On Daily Routines, we profile successful leaders, entrepreneurs, artists, business executives and athletes to explore their routines, habits and rituals.
The world’s most talented active boxer, and one of the best pound-for-pound fighters right now, Vasyl Lomachenko, got his start attending traditional Ukrainian dance and gymnastic classes.
In a BBC interview with Bob Arum, CEO of boxing promotion company Top Rank, the promoter explained, “When Vasyl was a very young guy, his father would not allow him in the ring until he took ballet lessons. Then he made him do gymnastics. Vasyl has skills that other boxers do not have. When you see Vasyl Lomachenko you see a man with unbelievable qualifications.”
“Unbelievable” and “skills” are two words you’ll often hear thrown around when people talk about the Ukrainian boxer. Lomachenko boasts an incredible amateur record of 396 wins with one defeat, and two Olympic gold medals won at the 2008 Beijing and 2012 London games.
As a professional — he made his debut in 2013 — Lomachenko became the fastest boxer in history to win world titles in three different weight classes. It only took him 12 professional fights, the previous record-holder, retired Australian boxer Jeff Fenech, did it in 20.
No one will train me but my father. No one will get credit for what he has already done.A father’s touch: The relentless regimen of Vasyl Lomachenko | ESPN
Every aspect of Lomachenko’s daily routine, from his training and nutrition, down to his psychology and mindset, is devised and overseen by his father, Anatoly. Lomachenko will incorporate the usual boxer’s routine — jogging, mitt work, sparring, strength & conditioning — but Anatoly also includes other unique techniques such as juggling, solo tennis, marathons and open water swimming to increase physical dexterity, as well as “mental flexibility.”
In a 2019 GQ profile leading up to his title defense bout against Anthony Crolla, Lomachenko described a typical day in training camp. Waking up at 5am, he begins his day like most boxers training for a fight, with roadwork. After running outside for an hour, Lomachenko will come back and work with his sports psychologist, “who trains my mind for the battle inside the ring.” At 10am, he’ll have breakfast:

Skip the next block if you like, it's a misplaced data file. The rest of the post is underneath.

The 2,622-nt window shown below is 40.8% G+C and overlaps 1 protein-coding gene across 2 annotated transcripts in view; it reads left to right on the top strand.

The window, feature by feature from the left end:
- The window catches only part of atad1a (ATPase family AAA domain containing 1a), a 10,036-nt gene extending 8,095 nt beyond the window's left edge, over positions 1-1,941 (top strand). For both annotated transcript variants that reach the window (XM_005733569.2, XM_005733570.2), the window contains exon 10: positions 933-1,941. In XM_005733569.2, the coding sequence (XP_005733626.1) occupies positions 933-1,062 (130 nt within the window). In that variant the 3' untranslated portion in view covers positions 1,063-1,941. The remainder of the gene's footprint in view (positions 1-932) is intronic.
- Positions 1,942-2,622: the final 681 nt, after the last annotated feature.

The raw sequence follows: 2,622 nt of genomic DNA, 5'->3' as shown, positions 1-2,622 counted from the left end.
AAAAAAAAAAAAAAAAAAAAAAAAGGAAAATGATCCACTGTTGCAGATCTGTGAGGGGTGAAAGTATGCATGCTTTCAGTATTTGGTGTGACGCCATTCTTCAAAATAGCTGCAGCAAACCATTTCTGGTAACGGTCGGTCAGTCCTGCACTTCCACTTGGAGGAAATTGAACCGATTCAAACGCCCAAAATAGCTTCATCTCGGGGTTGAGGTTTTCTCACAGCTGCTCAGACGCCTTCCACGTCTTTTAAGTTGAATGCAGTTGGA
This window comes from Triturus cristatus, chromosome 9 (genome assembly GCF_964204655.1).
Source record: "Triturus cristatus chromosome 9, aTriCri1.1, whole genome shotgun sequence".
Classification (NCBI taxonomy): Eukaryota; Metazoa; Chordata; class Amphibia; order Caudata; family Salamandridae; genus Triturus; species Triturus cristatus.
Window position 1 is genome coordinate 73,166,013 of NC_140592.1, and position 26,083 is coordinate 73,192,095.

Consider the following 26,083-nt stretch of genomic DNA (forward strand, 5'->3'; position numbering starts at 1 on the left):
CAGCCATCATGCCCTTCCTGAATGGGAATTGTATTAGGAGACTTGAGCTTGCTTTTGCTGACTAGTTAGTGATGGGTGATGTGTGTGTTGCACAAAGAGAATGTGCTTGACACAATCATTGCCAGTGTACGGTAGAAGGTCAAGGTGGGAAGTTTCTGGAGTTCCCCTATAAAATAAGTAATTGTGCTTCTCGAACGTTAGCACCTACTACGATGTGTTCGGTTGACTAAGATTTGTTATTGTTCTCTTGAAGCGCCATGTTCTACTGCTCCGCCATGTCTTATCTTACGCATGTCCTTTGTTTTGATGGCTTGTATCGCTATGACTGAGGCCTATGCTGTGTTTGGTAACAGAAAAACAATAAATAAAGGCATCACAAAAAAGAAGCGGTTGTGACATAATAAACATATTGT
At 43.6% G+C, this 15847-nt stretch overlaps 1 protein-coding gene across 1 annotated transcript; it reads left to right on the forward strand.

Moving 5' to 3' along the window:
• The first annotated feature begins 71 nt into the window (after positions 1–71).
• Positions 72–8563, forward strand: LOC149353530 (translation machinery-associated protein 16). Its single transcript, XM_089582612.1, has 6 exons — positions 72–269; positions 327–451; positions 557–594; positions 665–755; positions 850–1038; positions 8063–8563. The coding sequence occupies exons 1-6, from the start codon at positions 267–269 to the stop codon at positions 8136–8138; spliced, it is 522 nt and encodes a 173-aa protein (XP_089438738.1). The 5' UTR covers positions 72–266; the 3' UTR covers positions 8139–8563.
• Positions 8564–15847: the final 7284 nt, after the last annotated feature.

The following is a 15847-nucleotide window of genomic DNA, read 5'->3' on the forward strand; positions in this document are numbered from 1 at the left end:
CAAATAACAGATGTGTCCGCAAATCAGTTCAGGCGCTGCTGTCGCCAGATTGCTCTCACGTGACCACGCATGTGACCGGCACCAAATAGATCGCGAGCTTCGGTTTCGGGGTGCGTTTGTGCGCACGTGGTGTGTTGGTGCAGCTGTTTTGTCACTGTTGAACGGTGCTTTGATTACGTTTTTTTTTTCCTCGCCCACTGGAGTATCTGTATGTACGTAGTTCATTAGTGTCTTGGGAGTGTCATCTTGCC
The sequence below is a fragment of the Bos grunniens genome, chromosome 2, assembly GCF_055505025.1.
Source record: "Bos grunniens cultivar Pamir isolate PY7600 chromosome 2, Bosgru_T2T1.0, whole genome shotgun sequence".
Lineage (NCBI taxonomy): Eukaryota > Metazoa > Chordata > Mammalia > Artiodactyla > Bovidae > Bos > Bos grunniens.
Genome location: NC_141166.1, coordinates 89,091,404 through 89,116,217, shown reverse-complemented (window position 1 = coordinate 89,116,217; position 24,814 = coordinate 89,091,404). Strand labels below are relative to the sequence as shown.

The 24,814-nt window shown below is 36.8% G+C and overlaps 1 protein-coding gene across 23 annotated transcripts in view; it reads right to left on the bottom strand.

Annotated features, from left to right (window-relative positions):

I have oatmeal with fresh berries, nuts, and sometimes a chopped banana. I enjoy a glass of fresh-squeezed orange juice each morning as well. Then, I’ll have some eggs and maybe an omelet, and of course, I need to have my morning cup of coffee.The Real-Life Diet of Vasiliy Lomachenko, the World’s Best Pound-for-Pound Boxer | GQ
At midday, Lomachenko will do some strength and conditioning work, usually a rotation of swimming, weightlifting or sport activities like tennis and basketball. “Lunch is usually a vegetable soup or meat soup with pasta and a little chicken,” he told GQ.
In the afternoon, he’ll head to the beach to workout more in the sand or swim, then come home to nap and have dinner, “it’s some kind of seafood with salad.” At 6pm, he’ll start his last workout for the day, which consists of boxing work for a couple of hours.
While this daily routine may seem extremely intense, Lomachenko will generally ease up as the fight gets closer to avoid burnout and overtraining, “as I get closer to fight, I might cut out the morning workout and just train in the afternoon and evening.”
After weighing in for a bout, most boxers will let themselves loose on the Las Vegas buffet tables and put on an additional 20-25 pounds before fight night. Lomachenko, however, will stick to his training camp diet, although he’ll add more carbs, salt and water to replenish his body. “Whatever I eat during camp is what I’ll eat after the weigh-in. Routine is important, and it has worked for me throughout my career.”
That’s not to say he doesn’t like to enjoy himself. A 2018 Quartz profile published in the lead up to his unification fight against José Pedraza revealed a Lomachenko tradition. After the weigh-ins, he and his team will head to an old school Italian restaurant near Times Square.
“I like the atmosphere, I like this restaurant. All my friends come to support me,” Lomachenko told Quartz. The order each time they dine there is the same — “a seafood pasta, penne with meatballs, and chicken parmesan, all served family style” — and maybe some dessert, “Italian cheesecake and an assortment of ice creams.”
History. If, in 10 years, or 20 or 30 years, you sit down with your friends and talk about boxing, you need to remember my name.A FATHER’S TOUCH: THE RELENTLESS REGIMEN OF VASYL LOMACHENKO | ESPN
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